Travel + Leisure’s online magazine recently named Curaçao among the “Best Caribbean Islands for Foodies”: ‘with a population made up of more than 50 nationalities, Curaçao’s food scene is incredibly diverse. Restaurants run the gamut from French and Dutch to Brazilian, Indonesian, and Japanese. Local krioyo (Creole) specialties include yuana (stewed iguana), keshi yená (stuffed cheese), and kokada (coconut patties).’
I will, however, give you one crucial culinary tip:
If you consider yourself a respectable foodie, do NOT leave Curaçao without sampling Indonesian rijsttafel.
Got to hand it to the Dutch, they sure know how to pick awesome colonies! And their colonies continue to spice up (traditionally bland) Dutch food with exotic flavors and textures. Though Indo-influences can be found all over Curaçao (hmmm peanut sauce!), rijsttafel (= rice table) is truly out of this world… a banquet of 10+ Indo-Dutch tapas (chicken, pork, beef, prawns, fish or all-vegetarian)… served on a bed of fluffy, steamy rice.
Little known fact, Indonesian rijsttafel belongs to the Dutch “Indische keuken”… and calling it “Indonesian” is actually a misrepresentation. Traditional Indonesian flavors were too extreme for Dutch colonial taste buds, so indigenous chefs had to soften their recipes by adding turmeric, lemongrass, ginger and other root herbs… this gave birth to a modified Indonesian kitchen: the “Indische keuken”, not to be confused with the Indian kitchen. (I’m not sure how to translate “Indische” to English (Dutch Indonesian?)… and the Dutch word rijsttafel gives this banquet sufficient Dutch flavor, so I’m not going to fuss about the misnomer too much)
Recipe modifications notwithstanding, rijsttafels are meant to represent the diverse indigenous cuisine of the multi-island, multi-ethnic, multi-lingual Dutch East Indies. Really thorough rijsttafels strive to feature an array of flavors, colors, degrees of spiciness, textures (crispy, chewy, slippery, soft, hard, velvety, etc.) Per Wikipedia: “dishes were assembled from many of the far flung regions of Indonesia, where many different cuisines exist, often determined by ethnicity and culture of the particular island or island group — from Javanese favorite sateh, tempeh and seroendeng, to vegetarian cuisine gado-gado and lodeh with sambal lalab from Batavia and Preanger. From spicy rendang and gulai curry from the Minangkabau region in Sumatra, to East Indies ubiquitous dishes nasi goreng, soto ayam and kroepoek crackers. Also Indonesian dishes from hybrid influences; such as Chinese babi ketjap, loempia and bamie to European beef smoor.”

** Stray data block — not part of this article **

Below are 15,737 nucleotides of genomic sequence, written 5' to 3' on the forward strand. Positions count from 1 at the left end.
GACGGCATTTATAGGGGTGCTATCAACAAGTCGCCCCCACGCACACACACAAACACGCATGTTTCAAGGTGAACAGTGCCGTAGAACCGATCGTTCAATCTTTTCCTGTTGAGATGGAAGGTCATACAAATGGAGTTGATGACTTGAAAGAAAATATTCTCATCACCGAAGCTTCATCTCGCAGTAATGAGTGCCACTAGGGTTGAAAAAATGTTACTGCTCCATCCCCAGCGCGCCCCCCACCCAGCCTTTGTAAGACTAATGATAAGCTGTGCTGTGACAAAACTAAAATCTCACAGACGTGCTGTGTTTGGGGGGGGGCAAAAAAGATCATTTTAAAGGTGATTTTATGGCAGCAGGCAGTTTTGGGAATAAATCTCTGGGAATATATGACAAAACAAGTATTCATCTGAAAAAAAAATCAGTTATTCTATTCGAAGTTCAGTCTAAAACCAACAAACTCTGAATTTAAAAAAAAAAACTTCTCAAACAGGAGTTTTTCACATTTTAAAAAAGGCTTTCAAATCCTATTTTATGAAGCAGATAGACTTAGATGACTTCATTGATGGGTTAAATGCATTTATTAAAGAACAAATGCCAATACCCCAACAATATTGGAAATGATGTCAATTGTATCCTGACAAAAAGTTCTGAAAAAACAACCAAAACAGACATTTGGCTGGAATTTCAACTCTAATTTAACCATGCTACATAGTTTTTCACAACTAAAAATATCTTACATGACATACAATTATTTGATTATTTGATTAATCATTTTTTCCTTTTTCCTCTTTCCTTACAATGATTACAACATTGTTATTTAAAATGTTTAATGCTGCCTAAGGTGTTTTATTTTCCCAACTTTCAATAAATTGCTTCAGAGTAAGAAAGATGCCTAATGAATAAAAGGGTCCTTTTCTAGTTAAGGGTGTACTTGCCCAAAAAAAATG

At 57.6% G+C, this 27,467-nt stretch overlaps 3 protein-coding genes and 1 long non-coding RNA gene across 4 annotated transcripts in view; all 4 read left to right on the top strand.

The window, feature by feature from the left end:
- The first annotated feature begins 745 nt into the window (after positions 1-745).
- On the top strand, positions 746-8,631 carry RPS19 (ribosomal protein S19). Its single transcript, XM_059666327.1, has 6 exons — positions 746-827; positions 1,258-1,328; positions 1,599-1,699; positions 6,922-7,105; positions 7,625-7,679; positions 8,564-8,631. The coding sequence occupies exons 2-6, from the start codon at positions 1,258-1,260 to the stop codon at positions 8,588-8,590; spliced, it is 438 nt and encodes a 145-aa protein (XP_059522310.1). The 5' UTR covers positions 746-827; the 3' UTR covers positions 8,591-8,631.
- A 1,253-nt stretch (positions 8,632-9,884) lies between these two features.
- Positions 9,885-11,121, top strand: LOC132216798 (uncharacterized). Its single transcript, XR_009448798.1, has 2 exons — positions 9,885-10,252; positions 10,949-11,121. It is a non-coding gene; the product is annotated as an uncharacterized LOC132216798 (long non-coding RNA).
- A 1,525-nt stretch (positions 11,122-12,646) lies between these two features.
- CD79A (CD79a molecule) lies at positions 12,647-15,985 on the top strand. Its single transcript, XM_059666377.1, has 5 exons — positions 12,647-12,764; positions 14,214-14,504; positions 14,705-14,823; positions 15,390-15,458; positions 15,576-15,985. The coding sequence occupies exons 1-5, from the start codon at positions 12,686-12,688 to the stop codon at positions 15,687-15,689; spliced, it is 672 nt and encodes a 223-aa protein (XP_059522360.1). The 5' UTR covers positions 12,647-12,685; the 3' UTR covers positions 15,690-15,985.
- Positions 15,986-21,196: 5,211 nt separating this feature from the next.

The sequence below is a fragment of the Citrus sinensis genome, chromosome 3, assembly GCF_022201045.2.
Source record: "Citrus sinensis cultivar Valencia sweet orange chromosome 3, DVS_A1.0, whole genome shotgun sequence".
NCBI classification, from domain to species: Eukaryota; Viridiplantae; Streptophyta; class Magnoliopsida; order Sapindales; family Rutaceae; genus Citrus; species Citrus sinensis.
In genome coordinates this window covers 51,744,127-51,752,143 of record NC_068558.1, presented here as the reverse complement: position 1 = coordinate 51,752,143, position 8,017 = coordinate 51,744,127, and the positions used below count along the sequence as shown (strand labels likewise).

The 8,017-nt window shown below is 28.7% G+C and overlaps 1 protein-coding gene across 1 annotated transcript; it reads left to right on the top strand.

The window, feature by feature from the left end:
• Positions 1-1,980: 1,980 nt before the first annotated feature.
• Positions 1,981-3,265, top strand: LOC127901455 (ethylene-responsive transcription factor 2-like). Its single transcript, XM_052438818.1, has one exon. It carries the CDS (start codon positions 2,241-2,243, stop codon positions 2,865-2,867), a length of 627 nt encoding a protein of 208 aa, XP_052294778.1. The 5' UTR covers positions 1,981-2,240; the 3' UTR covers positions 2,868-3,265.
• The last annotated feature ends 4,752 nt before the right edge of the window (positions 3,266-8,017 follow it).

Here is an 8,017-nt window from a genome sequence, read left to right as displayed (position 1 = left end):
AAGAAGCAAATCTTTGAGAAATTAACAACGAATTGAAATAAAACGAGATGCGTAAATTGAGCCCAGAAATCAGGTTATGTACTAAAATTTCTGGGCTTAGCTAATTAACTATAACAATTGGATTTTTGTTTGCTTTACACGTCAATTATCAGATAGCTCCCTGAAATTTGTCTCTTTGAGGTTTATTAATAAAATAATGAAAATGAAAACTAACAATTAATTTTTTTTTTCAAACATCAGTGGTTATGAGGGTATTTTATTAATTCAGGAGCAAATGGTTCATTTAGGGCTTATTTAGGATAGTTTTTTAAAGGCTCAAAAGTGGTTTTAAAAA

After Indonesia gained its independence from the Netherlands in 1945, it mostly did away with the colonial rijsttafel (that said, select fine-dining restaurants still serve it today). Most rijsttafels are imported by former Dutch colonials, Indo-Europeans and exiled Indonesians and can be found in Amsterdam, Curaçao, Suriname, Brooklyn, San Francisco, etc (I’m always looking to expand this list, please let me know if you know of other countries / cities with Indonesian rijsttafel restaurants!)
In Curaçao, Indonesian rijsttafel is served at Tempo Doeloe in Piscadera (a short drive from the Marriott, Hilton, Floris Suites hotels), Batavia Club 1920 in Penstraat (walking distance from the Avila Beach Hotel) and Curanesia on Sta. Rosaweg.
** Sambal restaurant serves certain typical rijsttafel dishes but doesn’t offer a full banquet. Cabana‘s beach restaurant offers a Javanese buffet on Monday night; O Mundo restaurant offers their Javanese buffet on Saturday night.